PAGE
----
There is nothing more amazing than harvesting those ruby-red romas or vibrantly colored heirloom tomatoes.
Many home-gardeners pride themselves on the success and health of their tomato plants. When something out of the ordinary happens, it can be heartbreaking. And finding that your precious tomatoes have tomato leaf curl can be one of those heartbreaking moments.
I have been one of those gardeners left wondering “Why are my tomato leaves curling?” (read my personal story with curled tomatoes leaves here). There are so many reasons for tomato leaf curl and I have learned that a little digging will be required to find your specific answer.
What Do Your Tomato Plants Look Like?
A healthy tomato plant (like the image above) is a nice shade of green, the shade can vary depending on your variety. The leaves should be open but may appear slightly droopy (the droop downward is normal especially with longer leaves). You should be able to see healthy new growth and flowers present.
When you notice that your plant doesn’t look healthy and the leaves are curling (see image below), it is time to start digging. Start by examining your plant and taking note of all abnormalities. You will want to look at the plant’s coloration, leaves, and stem to help weed out the many reasons your tomato leaves are curling.
Top Reasons Your Tomato Leaves Are Curling
1. Environmental Stress
- Not Enough Water
Hot and dry conditions during summer months can create drought conditions, these conditions can cause your tomato leaves to curl. Tomato plants will curl/roll their leaves to help conserve water as a type of self-preservation.
- Too Much Water
Too much water is another form of water stress that can cause your tomato leaves to curl. The ground around your plant should be moist, not soggy, and definitely should not be standing water.
Too Much Nitrogen
If you think too much nitrogen is the reason for your leaves curling, a soil test will give you answers. When there is too much nitrogen in the soil the leaves on your plant will curl and be a darker shade of green.
You can use a home soil test for quick results, but if you want really accurate ideas about your soil, I highly recommend getting a soil test done by a lab. You can contact your local extension office to find the nearest soil testing facility. It’s amazing what info you can find out with an official soil test. Here’s my story on what I learned from getting a soil test done. Nowadays, I try to get a soil test done every other year.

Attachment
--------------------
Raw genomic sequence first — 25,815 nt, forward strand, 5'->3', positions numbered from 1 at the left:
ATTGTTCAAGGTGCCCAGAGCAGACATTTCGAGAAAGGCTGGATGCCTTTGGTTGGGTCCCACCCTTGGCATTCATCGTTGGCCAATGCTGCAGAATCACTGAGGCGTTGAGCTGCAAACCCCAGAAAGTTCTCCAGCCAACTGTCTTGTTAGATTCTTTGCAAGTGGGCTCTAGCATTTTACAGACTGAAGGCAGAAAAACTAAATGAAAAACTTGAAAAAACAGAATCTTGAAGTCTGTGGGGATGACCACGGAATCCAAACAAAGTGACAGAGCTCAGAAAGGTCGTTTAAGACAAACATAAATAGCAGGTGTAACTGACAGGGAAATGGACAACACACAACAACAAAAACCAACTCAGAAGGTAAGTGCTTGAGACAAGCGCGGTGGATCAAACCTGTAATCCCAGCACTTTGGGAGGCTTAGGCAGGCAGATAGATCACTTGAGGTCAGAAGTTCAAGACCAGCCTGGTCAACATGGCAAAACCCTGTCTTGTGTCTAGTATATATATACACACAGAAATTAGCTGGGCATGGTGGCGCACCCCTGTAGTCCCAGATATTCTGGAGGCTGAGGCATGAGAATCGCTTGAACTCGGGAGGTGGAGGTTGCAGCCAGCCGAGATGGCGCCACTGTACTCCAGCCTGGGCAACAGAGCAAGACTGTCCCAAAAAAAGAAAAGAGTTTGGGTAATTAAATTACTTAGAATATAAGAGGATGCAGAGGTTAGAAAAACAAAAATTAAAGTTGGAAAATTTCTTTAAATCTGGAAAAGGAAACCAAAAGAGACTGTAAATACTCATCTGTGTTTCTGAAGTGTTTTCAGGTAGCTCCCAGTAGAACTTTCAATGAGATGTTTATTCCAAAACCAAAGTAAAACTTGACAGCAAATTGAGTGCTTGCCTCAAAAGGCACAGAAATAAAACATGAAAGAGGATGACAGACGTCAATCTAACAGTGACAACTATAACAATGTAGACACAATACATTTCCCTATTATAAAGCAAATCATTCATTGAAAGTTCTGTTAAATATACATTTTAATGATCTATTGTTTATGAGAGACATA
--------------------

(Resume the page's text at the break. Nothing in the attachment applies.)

Too much sodium in your soil can cause your tomato plant’s leaves to turn yellow and curl.
How do you get too much salt in your soil? If you purchase compost or manure from feedlots, there tends to be more salt content. You can also find this issue in colder climates that have salted roads in the winter, because it can cause runoff that will leave you with extra sodium. Gardens that are on the coastline near the ocean can also get excess salt from ocean spray.
If you believe that too much salt is in your soil is the cause of your tomato leaf curl, there are ways to manage soil salinity.
Overall, environmental tomato leaf curl is not a big deal and can be fixed if taken care of right away. If the stressor is left long-term, however, it will affect your harvest yield, plant growth and in some cases be fatal.
2. Broad Mites
A broad mite infestation is another common cause for tomato leaves to curl. Broad mites are tiny mites that you can’t see without magnification. An infestation can easily be confused with heat stress, water stress, or root damage.
Broad Mite Symptoms Include:
- Stunted Growth
- Leaf Curling
- Slight Yellowing
If your tomato plants are heavily infested, it may be best to remove them from your garden. Remember to destroy the plant. This will kill the mites and prevent further infestation. Minimally infested plants can possibly be saved, remove the damaged leaves and spray your plant with organic insecticidal soap.
3. Disease Can Cause Tomato Leaf Curl